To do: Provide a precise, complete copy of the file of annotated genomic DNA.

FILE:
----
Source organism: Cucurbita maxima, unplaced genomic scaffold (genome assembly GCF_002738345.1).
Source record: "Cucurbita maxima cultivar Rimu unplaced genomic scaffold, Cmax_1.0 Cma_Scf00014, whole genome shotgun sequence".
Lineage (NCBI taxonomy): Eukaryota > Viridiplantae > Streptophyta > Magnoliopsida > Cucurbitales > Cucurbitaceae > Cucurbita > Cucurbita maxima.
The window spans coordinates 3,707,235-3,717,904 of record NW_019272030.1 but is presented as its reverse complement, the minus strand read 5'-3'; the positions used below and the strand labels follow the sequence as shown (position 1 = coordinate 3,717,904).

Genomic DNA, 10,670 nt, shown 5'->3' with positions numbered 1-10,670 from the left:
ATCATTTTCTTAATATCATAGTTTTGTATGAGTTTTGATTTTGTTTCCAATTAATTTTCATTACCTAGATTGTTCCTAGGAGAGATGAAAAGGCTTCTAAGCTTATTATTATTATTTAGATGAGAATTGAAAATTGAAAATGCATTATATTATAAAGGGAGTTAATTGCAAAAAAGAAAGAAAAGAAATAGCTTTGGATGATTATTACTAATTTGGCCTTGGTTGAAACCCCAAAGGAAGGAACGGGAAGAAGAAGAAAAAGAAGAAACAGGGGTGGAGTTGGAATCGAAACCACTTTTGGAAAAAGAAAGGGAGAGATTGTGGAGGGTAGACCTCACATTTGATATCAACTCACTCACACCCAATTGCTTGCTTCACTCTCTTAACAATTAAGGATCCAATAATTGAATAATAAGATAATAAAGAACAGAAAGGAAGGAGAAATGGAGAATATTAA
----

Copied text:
Source organism: Cucurbita maxima, unplaced genomic scaffold (genome assembly GCF_002738345.1).
Source record: "Cucurbita maxima cultivar Rimu unplaced genomic scaffold, Cmax_1.0 Cma_Scf00014, whole genome shotgun sequence".
Lineage (NCBI taxonomy): Eukaryota > Viridiplantae > Streptophyta > Magnoliopsida > Cucurbitales > Cucurbitaceae > Cucurbita > Cucurbita maxima.
The window spans coordinates 3,707,235-3,717,904 of record NW_019272030.1 but is presented as its reverse complement, the minus strand read 5'-3'; the positions used below and the strand labels follow the sequence as shown (position 1 = coordinate 3,717,904).

Genomic DNA, 10,670 nt, shown 5'->3' with positions numbered 1-10,670 from the left:
ATCATTTTCTTAATATCATAGTTTTGTATGAGTTTTGATTTTGTTTCCAATTAATTTTCATTACCTAGATTGTTCCTAGGAGAGATGAAAAGGCTTCTAAGCTTATTATTATTATTTAGATGAGAATTGAAAATTGAAAATGCATTATATTATAAAGGGAGTTAATTGCAAAAAAGAAAGAAAAGAAATAGCTTTGGATGATTATTACTAATTTGGCCTTGGTTGAAACCCCAAAGGAAGGAACGGGAAGAAGAAGAAAAAGAAGAAACAGGGGTGGAGTTGGAATCGAAACCACTTTTGGAAAAAGAAAGGGAGAGATTGTGGAGGGTAGACCTCACATTTGATATCAACTCACTCACACCCAATTGCTTGCTTCACTCTCTTAACAATTAAGGATCCAATAATTGAATAATAAGATAATAAAGAACAGAAAGGAAGGAGAAATGGAGAATATTAA